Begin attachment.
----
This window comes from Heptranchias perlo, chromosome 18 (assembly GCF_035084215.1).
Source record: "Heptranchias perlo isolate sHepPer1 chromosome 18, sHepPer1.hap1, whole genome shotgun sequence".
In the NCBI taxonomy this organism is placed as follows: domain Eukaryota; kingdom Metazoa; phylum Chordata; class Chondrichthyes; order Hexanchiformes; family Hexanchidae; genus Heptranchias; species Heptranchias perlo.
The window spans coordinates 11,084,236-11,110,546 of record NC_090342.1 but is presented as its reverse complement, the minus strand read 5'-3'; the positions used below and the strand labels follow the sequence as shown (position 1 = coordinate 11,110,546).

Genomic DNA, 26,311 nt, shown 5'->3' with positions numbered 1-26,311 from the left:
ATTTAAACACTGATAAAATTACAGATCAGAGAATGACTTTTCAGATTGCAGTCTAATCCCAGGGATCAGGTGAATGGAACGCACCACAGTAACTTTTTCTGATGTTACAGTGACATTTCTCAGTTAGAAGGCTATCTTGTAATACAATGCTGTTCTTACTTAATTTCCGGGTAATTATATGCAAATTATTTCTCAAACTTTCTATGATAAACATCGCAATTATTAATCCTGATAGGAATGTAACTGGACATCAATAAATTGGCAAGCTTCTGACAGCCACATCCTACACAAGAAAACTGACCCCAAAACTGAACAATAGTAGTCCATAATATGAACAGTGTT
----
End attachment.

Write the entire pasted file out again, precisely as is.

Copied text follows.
This window comes from Heptranchias perlo, chromosome 18 (assembly GCF_035084215.1).
Source record: "Heptranchias perlo isolate sHepPer1 chromosome 18, sHepPer1.hap1, whole genome shotgun sequence".
In the NCBI taxonomy this organism is placed as follows: domain Eukaryota; kingdom Metazoa; phylum Chordata; class Chondrichthyes; order Hexanchiformes; family Hexanchidae; genus Heptranchias; species Heptranchias perlo.
The window spans coordinates 11,084,236-11,110,546 of record NC_090342.1 but is presented as its reverse complement, the minus strand read 5'-3'; the positions used below and the strand labels follow the sequence as shown (position 1 = coordinate 11,110,546).

Genomic DNA, 26,311 nt, shown 5'->3' with positions numbered 1-26,311 from the left:
ATTTAAACACTGATAAAATTACAGATCAGAGAATGACTTTTCAGATTGCAGTCTAATCCCAGGGATCAGGTGAATGGAACGCACCACAGTAACTTTTTCTGATGTTACAGTGACATTTCTCAGTTAGAAGGCTATCTTGTAATACAATGCTGTTCTTACTTAATTTCCGGGTAATTATATGCAAATTATTTCTCAAACTTTCTATGATAAACATCGCAATTATTAATCCTGATAGGAATGTAACTGGACATCAATAAATTGGCAAGCTTCTGACAGCCACATCCTACACAAGAAAACTGACCCCAAAACTGAACAATAGTAGTCCATAATATGAACAGTGTT